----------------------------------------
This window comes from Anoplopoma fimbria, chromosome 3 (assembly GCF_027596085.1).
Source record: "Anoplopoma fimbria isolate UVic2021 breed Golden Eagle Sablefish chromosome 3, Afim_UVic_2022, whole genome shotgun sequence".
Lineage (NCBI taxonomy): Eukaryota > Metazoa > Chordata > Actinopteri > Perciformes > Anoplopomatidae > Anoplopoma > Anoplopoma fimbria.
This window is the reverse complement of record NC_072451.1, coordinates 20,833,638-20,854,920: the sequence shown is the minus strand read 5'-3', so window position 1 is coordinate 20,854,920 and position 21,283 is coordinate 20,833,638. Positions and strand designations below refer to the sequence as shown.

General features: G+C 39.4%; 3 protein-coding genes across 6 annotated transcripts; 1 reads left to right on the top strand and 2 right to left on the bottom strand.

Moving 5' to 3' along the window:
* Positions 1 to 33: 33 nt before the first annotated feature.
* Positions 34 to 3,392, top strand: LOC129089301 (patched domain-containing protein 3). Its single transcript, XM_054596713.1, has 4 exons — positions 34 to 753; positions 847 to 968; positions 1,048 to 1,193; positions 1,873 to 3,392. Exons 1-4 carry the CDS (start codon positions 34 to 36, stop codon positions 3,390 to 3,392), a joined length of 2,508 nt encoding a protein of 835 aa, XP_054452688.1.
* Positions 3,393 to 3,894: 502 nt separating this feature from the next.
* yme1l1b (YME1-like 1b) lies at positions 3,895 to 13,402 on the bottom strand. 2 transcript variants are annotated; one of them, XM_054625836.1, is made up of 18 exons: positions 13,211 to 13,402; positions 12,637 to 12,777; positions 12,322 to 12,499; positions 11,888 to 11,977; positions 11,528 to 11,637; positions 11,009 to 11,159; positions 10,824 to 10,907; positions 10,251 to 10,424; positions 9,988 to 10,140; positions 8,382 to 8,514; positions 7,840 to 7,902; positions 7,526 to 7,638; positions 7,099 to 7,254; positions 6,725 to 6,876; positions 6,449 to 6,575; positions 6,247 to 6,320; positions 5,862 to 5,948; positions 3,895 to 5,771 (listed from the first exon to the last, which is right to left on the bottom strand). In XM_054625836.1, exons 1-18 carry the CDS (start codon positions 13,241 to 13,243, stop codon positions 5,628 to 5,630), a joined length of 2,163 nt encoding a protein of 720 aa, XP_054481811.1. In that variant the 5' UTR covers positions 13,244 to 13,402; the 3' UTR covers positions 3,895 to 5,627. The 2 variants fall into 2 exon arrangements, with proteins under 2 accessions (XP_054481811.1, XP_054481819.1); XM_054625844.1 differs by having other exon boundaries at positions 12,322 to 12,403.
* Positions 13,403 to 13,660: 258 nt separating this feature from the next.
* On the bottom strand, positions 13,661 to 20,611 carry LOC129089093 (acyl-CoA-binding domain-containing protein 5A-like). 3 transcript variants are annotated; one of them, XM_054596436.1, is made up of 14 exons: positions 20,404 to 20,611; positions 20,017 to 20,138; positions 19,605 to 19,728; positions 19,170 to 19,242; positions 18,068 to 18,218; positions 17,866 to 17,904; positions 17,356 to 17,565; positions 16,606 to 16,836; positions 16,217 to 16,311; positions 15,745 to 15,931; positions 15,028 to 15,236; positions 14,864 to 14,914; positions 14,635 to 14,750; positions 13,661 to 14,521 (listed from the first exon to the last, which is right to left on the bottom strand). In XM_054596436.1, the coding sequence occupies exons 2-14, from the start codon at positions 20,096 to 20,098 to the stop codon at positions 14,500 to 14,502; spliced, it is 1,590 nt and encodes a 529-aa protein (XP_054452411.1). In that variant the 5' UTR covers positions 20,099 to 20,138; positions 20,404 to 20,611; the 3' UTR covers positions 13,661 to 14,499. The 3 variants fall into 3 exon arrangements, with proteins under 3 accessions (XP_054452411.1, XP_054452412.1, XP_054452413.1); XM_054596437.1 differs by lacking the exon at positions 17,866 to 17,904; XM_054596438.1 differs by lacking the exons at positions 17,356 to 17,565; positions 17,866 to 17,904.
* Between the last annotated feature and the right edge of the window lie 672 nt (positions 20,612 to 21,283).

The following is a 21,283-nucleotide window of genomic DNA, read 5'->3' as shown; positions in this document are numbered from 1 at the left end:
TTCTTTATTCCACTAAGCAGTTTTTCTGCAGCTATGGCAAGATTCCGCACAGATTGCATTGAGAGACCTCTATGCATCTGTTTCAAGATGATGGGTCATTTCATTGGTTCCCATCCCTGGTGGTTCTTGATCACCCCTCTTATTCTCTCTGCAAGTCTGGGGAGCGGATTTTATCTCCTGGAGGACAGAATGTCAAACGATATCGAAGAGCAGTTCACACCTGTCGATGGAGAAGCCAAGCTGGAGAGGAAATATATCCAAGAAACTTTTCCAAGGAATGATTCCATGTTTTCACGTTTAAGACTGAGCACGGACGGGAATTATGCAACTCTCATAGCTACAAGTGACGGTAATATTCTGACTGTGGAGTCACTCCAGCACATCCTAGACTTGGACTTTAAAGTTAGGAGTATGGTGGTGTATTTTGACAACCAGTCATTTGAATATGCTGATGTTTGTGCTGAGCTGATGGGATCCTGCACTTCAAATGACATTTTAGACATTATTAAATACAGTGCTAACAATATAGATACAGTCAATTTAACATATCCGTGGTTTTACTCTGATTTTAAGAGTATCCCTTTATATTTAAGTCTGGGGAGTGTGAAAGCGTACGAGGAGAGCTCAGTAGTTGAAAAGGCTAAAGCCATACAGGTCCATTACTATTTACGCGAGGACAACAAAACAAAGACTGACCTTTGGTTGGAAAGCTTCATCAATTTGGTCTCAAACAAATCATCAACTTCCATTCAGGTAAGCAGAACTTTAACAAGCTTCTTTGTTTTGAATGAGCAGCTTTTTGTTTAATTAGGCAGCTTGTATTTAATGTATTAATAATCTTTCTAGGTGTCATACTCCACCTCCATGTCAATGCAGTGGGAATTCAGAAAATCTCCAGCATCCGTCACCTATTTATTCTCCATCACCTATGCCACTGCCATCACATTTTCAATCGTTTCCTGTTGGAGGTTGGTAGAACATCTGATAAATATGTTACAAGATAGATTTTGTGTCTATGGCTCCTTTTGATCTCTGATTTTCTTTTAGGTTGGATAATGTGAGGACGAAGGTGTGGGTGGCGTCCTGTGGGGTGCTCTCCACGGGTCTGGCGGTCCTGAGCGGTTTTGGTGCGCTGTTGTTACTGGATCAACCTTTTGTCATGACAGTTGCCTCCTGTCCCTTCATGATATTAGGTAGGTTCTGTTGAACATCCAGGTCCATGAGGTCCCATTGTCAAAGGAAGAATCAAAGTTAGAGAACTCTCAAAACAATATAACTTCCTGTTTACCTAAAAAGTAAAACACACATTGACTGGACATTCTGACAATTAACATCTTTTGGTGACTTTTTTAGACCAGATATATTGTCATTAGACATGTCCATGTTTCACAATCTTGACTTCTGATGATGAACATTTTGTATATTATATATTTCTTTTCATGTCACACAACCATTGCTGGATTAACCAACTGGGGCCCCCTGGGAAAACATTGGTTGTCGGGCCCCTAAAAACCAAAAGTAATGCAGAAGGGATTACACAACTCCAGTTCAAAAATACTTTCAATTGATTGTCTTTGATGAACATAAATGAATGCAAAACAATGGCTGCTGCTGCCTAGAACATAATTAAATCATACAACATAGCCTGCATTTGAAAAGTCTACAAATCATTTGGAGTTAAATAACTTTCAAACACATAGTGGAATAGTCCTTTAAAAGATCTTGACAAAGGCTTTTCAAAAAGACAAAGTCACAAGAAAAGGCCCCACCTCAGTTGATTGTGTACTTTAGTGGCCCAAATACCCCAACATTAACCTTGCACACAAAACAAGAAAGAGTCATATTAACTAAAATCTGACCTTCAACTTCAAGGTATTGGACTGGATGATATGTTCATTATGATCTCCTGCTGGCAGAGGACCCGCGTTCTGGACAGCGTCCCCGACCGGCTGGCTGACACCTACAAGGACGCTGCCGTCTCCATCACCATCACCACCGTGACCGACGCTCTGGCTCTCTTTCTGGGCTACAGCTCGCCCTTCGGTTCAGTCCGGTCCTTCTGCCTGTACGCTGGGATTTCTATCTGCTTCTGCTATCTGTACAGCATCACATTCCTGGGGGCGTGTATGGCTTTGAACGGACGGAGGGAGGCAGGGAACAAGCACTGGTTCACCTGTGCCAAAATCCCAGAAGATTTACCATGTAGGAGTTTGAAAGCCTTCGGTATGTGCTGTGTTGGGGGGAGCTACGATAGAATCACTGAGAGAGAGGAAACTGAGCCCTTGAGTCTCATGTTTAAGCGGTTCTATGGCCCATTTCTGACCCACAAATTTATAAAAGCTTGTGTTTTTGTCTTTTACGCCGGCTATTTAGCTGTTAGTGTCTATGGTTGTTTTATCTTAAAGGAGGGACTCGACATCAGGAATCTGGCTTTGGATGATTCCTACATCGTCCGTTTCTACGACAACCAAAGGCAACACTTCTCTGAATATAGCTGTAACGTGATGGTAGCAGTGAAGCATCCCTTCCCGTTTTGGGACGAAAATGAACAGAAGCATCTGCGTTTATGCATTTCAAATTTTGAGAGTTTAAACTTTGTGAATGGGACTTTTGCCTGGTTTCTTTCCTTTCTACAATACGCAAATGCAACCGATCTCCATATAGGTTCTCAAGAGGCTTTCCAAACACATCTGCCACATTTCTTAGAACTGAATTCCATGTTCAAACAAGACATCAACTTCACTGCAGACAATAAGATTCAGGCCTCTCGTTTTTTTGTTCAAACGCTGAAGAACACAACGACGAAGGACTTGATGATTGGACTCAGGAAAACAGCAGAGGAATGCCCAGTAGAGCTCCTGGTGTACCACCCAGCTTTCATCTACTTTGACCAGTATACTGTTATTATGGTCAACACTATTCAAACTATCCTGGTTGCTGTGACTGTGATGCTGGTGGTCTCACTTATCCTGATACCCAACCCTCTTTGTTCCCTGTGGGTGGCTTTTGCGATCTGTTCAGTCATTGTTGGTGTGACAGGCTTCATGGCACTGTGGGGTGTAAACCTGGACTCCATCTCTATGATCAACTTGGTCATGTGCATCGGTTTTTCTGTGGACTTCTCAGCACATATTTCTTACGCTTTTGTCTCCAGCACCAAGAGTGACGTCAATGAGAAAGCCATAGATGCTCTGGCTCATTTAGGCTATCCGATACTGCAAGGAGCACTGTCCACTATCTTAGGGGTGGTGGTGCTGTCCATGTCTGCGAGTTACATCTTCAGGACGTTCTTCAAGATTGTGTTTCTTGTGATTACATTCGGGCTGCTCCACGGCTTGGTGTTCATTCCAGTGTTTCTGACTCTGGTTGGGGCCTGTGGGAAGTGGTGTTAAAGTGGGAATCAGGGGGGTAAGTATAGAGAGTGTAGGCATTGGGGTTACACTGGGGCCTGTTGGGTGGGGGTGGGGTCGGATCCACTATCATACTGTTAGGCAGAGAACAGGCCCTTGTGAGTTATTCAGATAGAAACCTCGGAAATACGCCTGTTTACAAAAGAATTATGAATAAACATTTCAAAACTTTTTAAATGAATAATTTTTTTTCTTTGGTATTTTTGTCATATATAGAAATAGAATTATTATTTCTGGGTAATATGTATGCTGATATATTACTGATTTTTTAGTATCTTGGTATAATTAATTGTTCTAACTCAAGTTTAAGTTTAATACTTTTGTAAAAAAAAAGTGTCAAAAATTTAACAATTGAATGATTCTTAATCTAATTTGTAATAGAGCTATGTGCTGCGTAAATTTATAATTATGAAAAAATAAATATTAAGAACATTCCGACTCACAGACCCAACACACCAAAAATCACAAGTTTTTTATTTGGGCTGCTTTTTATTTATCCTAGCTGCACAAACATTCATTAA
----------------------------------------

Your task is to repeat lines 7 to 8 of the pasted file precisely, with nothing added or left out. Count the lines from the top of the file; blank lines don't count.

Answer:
* Positions 1 to 33: 33 nt before the first annotated feature.
* Positions 34 to 3,392, top strand: LOC129089301 (patched domain-containing protein 3). Its single transcript, XM_054596713.1, has 4 exons — positions 34 to 753; positions 847 to 968; positions 1,048 to 1,193; positions 1,873 to 3,392. Exons 1-4 carry the CDS (start codon positions 34 to 36, stop codon positions 3,390 to 3,392), a joined length of 2,508 nt encoding a protein of 835 aa, XP_054452688.1.